We continue our series of posts regarding the symbols in the Waite Colman Smith tarot deck. We compare Waite’s descriptions in the Pictorial Key, the textual descriptions by predecessors and contemporaries such as the Boot T and Mathers, as well as any “undocumented” symbolism in the illustrations, which may represent enhancements to Waite’s instructions by Colman Smith, or the latter’s own ideas.
For other posts in the series, click here or on “symbol” in the tag cloud.
2: The High Priestess
|PRS||lunar crescent||General knowledge attributes femininity as associated with the moon. Waite states, “She is, in fine, the Queen of the borrowed light, but this is the light of all.” Note that the Book T states an association with “increase and decrease, fluctuation,” as in the phases of the moon.|
|PRS||palms||Though Waite specifically mentions the palms on the veil, he makes no further remarks. The palms may be intended to recall the life of Jesus, especially since it was less than one week after Palm Sunday that the veil of the temple, also mentioned, was rent.|
|PRS||pillars||Waite: “The spiritual justice which is involved in the idea of election… the High Priestess is and can be only the Church.”|
|PRS||scroll||Waite: “The (Torah scroll signifies the) Greater Law, the Secret Law and the second sense of the Word… the Divine Law and the Gnosis… the Secret Tradition and the higher sense of the instituted Mysteries.” Note the difference with Mathers who refers to a “Book of Science open in her hand.” Whereas the Book T refers to the key as representing “occult wisdom or power.”|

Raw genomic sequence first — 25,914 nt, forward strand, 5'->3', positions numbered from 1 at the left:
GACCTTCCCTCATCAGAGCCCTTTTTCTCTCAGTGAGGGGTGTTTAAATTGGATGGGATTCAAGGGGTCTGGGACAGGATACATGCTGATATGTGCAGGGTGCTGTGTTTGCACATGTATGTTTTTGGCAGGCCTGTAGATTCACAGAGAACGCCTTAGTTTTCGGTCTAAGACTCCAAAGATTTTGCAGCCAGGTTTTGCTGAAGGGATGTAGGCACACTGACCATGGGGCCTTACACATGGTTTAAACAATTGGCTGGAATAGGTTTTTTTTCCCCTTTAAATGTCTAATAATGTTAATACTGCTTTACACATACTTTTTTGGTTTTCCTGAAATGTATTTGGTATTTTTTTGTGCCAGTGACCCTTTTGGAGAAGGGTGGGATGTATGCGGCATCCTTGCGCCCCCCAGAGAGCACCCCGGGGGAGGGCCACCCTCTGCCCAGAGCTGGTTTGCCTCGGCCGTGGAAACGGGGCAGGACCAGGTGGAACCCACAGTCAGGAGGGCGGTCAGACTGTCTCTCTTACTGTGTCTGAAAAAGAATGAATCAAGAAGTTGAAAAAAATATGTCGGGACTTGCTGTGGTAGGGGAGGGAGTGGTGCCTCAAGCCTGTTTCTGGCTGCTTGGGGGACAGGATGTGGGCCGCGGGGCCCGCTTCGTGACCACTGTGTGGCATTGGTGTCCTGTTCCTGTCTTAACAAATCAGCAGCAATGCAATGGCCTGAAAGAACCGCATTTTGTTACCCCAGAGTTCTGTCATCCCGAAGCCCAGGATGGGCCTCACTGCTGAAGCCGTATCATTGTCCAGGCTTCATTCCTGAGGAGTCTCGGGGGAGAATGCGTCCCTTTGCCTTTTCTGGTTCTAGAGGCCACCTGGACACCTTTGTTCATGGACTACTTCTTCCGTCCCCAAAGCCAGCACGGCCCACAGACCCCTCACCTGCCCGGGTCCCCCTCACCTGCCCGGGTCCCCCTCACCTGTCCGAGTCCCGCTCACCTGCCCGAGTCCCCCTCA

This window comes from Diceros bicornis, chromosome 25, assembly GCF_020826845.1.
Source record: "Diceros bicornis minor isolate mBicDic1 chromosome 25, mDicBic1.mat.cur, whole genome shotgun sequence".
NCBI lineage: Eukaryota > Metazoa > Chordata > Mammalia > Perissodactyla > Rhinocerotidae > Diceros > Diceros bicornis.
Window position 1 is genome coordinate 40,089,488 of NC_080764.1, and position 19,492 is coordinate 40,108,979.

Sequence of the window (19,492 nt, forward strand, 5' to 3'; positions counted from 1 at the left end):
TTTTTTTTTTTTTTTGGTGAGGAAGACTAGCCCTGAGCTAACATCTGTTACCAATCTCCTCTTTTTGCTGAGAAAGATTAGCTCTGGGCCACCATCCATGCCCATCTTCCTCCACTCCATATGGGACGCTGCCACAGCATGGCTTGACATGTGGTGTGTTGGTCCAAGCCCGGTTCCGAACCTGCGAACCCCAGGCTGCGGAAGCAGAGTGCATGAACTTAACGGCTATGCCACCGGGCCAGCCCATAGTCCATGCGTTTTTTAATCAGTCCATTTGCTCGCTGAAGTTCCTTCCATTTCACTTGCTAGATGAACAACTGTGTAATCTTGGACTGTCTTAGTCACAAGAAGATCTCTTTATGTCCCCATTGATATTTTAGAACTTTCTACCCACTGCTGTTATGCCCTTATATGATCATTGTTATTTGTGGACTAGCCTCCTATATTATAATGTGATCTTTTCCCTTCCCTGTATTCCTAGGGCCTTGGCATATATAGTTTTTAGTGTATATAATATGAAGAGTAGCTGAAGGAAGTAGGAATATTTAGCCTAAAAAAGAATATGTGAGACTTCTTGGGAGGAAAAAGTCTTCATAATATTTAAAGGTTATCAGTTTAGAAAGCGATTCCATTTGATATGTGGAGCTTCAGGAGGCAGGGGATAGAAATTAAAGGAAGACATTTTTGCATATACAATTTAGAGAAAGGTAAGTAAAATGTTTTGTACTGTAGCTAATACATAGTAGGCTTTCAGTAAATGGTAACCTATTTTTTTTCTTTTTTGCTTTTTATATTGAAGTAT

|PRS||veil||The temple veil is the barrier to the “holy of holies.” Waite states “she has been called occult Science on the threshold of the Sanctuary of Isis, but she is really the Secret Church, the House which is of God and man.” Again, a difference with Mathers who states “She represents Science, Wisdom, or Knowledge.”|
|PRS||horned diadem||General knowledge attributes power to the diadem as a symbol. Note that the horned diadem in particular may refer back to Rome. Mathers cites other decks as illustrating her with “A woman crowned with a high mitre or tiara.” In this respect, Waite’s attribution of the High Priestess to the church of Rome may be cited again, though he does not mention the horned diadem in words.|
|PRS||pomegranates||Though Waite mentions but does not explain this symbol, general knowledge attributes fertility to the pomegranate as a symbol, stemming back to the story of Persephone.|
Copyright Information: This article’s content by John Iacovelli, for islevue.com is licensed under a Creative Commons Attribution 4.0 International License. Permissions beyond the scope of this license may be available at mailto:email@example.com.